The third row has air vents and its own zone controls. Access is relatively simple, but the space is best left to children. Even the shortest of adults will find knees at their chest and heads touching the roof liner.
Collapsing and raising the rear seats is completed via boot buttons, although shifting the centre row to allow for passengers has to be undertaken manually.
The centre row provides vastly improved confines, with excellent, head, leg and knee room. Even the middle passenger has reasonable footwell space with no transmission tunnel. The fold down arm rest has a pair of drink holders, controls for heated seats and a pair of USB ports.
Boot space with the rear two seats stowed is more than 590 litres, good for a couple of large suitcases with room to spare, but with all seven seats in use the stowage area condenses to just less than 200 — which isn’t bad in comparison to some rivals. There is also a handy 16 litres of underfloor storage.
Giving the 450hL a boot-full is accompanied by a nostalgic V6 soundtrack. In an automotive world of rapidly shrinking engines, the bent six is a rarity. But a key difference is the hybrid technology, which sees the V6 drive the front wheels and an electric motor on the rear axle to deliver all-wheel drive. Parent company Toyota has made an art form of hybrid technology, testament to the RAV4 Hybrid being named our Car of the Year in 2019.
Together, the V6 and electric motor pump out 230kW/335Nm. That helps deliver lusty acceleration.
Straight lines are fine, although challenging the 5m-long SUV that weighs more than 2200kg to tight bends results in ample body roll. Those buying a seven-seater aren’t typically looking to carve corners.
The petrol engine and electric motor combination works seamlessly, and the driver requires no intervention.
Maintaining the trademark Lexus hushed ride, it’s a quiet and cushy experience for all occupants and it’s only when you extend the right ankle that you can hear the engine note.
Average hybrid fuel consumption in the RX is officially rated at six litres for every 100km, but our test saw nine with a couple of long highway journeys. Hybrids often do their best work in stop-start conditions.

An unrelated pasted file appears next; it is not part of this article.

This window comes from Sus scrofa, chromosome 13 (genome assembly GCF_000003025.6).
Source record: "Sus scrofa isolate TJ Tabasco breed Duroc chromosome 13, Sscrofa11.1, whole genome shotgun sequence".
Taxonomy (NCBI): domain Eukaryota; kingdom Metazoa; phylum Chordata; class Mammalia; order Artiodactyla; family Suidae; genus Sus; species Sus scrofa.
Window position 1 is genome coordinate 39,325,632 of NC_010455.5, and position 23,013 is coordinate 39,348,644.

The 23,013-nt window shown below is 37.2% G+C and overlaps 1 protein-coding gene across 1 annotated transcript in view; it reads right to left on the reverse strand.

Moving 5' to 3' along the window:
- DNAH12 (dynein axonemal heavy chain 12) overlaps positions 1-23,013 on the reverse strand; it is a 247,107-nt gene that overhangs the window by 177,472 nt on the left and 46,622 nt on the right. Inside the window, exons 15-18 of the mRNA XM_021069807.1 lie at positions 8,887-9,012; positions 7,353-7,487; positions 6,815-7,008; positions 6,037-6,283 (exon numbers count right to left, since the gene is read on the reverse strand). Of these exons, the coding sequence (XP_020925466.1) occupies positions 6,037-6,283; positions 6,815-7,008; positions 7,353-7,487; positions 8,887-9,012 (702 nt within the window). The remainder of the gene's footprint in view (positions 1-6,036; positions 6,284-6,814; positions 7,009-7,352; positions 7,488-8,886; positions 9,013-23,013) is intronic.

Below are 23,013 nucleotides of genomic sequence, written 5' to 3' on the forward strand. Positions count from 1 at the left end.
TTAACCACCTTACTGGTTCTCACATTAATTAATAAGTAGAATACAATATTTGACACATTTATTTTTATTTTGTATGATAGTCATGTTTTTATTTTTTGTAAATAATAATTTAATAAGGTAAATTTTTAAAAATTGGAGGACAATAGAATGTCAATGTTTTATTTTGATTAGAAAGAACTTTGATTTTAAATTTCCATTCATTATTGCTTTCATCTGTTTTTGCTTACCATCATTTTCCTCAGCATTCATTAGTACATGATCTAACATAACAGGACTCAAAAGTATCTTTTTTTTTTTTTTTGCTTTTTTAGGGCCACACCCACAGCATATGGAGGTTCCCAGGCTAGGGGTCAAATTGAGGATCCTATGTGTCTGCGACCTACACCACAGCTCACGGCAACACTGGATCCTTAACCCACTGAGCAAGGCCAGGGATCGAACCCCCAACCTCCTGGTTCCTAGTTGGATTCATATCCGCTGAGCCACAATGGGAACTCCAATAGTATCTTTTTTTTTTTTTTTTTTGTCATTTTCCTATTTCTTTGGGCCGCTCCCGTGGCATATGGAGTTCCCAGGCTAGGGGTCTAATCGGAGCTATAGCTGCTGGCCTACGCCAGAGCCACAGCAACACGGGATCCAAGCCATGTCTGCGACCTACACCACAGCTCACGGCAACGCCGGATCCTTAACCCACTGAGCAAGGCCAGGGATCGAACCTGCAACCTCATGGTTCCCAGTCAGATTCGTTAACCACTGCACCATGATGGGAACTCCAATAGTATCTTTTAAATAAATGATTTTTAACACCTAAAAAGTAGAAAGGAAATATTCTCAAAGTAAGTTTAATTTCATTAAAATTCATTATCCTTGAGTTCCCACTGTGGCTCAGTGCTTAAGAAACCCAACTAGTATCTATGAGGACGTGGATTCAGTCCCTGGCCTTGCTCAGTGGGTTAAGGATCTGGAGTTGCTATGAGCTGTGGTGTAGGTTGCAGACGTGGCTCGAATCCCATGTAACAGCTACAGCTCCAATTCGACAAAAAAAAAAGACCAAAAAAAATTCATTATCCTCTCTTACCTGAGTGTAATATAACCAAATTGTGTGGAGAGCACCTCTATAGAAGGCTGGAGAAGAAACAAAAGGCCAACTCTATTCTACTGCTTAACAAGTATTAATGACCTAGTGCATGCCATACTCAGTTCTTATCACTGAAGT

The design has more creases than our ironing basket, but I love sharp Japanese styling and that gigantic grille can’t be missed.
Hauling a netball team I need to make savings somewhere, so the hybrid drivetrain makes sense ... and cents.
MERCEDES-BENZ GLE 300D $115,685 D/A
Refined seven-seater which offers high levels of refinement. Not the quickest of engines, a 180kW/500Nm 2.0-litre 4-cyl turbo diesel, although more than adequate in most conditions and low fuel consumption with easy driving. Seven seats are a $3900 option.
AUDI Q7 45TDI QUATTRO $114,400 D/A
Updated last year with improved tech and functionality, the big seven-seater is also powered by an awesome 3.0-litre diesel engine that is smooth and quiet on the open road with impressive 170kW/500Nm outputs and thrifty 7.0L/100 claimed fuel economy. Also comes with standard air suspension.
AT A GLANCE
LEXUS RX 450HL LUXURY
PRICE $102,116 drive away (undercutting big guns)
WARRANTY/SERVICING 4 yrs/100,000km (short), $1785 for 3 years/45,000km (good)
ENGINE 3.5-litre V6, electric motor, 230kW/335Nm (powerful)
SAFETY 5 stars, 10 airbags, AEB, 360-degree camera, front and rear parking sensors, active cruise (excellent)
THIRST 6L/100km (9.0L on test)
SPARE Space-saver (expected)
BOOT 591L, 176 all seats in use (good)